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I can find the median with 12 comparisons. But I want to know the minimum number of comparisons and how to do it.

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I'd like to see your implementation - I can't seem to do it in fewer than 18 operations. – Paul R Nov 11 '10 at 12:23
For a,b,c,d,e,f,g, try a<b,c<d, then make a<b, c<d;try b<d and let the winner compare with e, then eliminate the winner. Replace the winner with new key. In the worst case, I need another 3 comparisons to eliminate another key. Do it twice, then choose the largest in the last 4 keys. Is that clear? – zerr Nov 11 '10 at 12:45
up vote 6 down vote accepted

Donald Knuth has a chapter on "Minimum-Comparison Selection" in Volume III of The Art of Computer Programming.

Knuth says, "no general method [of selection in the minimum number of comparisons] is evident as yet" but he gives some general methods that come close to the minimum.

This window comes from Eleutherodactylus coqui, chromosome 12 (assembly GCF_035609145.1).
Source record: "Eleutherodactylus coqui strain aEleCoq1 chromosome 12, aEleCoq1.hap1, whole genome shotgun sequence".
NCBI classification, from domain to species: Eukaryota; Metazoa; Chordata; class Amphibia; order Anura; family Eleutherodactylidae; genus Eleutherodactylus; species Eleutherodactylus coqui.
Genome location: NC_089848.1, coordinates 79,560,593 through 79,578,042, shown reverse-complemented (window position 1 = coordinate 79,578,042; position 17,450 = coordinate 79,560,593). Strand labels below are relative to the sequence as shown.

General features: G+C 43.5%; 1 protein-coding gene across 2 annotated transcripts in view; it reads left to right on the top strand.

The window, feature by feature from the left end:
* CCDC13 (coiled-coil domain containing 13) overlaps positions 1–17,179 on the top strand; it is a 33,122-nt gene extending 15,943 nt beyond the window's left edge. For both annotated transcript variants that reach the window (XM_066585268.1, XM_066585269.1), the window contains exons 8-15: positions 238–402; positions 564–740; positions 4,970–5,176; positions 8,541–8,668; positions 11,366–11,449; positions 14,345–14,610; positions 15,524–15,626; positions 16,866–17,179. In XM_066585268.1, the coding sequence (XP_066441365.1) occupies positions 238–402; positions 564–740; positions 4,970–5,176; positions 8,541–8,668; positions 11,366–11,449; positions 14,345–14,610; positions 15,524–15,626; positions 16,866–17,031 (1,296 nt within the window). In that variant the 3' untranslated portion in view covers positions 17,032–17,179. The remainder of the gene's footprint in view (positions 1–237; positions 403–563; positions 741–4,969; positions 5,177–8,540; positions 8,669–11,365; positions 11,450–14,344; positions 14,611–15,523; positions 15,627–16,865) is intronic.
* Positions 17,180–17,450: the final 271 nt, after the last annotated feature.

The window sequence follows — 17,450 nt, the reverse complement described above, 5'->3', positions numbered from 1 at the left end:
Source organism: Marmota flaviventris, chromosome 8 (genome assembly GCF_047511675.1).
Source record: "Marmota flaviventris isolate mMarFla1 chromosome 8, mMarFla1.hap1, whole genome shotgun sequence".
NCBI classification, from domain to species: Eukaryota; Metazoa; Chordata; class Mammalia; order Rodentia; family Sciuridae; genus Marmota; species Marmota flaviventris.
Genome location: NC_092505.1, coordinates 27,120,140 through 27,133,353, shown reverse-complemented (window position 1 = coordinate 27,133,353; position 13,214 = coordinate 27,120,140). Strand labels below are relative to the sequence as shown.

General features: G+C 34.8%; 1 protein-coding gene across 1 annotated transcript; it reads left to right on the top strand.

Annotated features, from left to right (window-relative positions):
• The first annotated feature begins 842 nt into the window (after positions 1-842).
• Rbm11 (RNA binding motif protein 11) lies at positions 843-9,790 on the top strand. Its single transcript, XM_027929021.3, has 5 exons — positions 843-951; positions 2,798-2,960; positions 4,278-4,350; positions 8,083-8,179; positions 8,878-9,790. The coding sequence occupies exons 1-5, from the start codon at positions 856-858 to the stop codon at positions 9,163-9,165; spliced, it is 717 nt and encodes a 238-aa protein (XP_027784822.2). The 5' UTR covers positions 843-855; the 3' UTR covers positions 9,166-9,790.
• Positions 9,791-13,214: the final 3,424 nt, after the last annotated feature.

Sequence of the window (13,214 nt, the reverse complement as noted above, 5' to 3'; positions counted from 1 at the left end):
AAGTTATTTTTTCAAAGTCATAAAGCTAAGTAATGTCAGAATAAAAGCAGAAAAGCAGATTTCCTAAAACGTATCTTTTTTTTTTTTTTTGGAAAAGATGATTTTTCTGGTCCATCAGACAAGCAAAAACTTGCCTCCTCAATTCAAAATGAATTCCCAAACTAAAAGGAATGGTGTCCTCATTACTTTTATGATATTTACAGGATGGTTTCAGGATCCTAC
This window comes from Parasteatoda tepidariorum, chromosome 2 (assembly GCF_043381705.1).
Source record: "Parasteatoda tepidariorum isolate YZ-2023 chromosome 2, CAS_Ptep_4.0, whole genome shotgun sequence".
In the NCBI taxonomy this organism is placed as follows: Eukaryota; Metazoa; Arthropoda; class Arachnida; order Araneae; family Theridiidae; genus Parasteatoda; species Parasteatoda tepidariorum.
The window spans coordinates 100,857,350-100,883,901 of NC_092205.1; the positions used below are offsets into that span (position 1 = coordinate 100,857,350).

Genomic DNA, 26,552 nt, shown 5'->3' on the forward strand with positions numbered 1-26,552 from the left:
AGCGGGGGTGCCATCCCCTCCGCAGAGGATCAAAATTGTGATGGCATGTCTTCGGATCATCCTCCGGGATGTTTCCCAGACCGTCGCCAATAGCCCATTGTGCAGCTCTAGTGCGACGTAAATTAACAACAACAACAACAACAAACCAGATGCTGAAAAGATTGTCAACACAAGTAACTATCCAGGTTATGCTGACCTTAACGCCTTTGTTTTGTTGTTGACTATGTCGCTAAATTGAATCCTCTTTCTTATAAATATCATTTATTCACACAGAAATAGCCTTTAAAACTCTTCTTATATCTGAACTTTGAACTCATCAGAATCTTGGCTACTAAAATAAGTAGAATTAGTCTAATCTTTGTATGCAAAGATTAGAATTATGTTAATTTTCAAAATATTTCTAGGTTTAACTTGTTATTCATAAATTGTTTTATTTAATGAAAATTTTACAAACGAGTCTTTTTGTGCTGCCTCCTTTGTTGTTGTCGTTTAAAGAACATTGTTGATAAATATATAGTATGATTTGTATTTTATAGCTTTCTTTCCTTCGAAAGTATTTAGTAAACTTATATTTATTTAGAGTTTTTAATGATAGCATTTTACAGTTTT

Looking at Table 5.3.3–1, we can see that V₄(7) = 10 (that is, you can find the 4th largest of 7 items using at most 10 comparisons), and the algorithm ("found manually by trial and error") is given in the solution to exercise 5.3.3–10.

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It seems TAoCP is necessary. @-@ – zerr Nov 11 '10 at 12:53

If you allow comparisons in parallel (a modern CPU will probably do this for you), you can use a sorting network to solve the problem in six steps.

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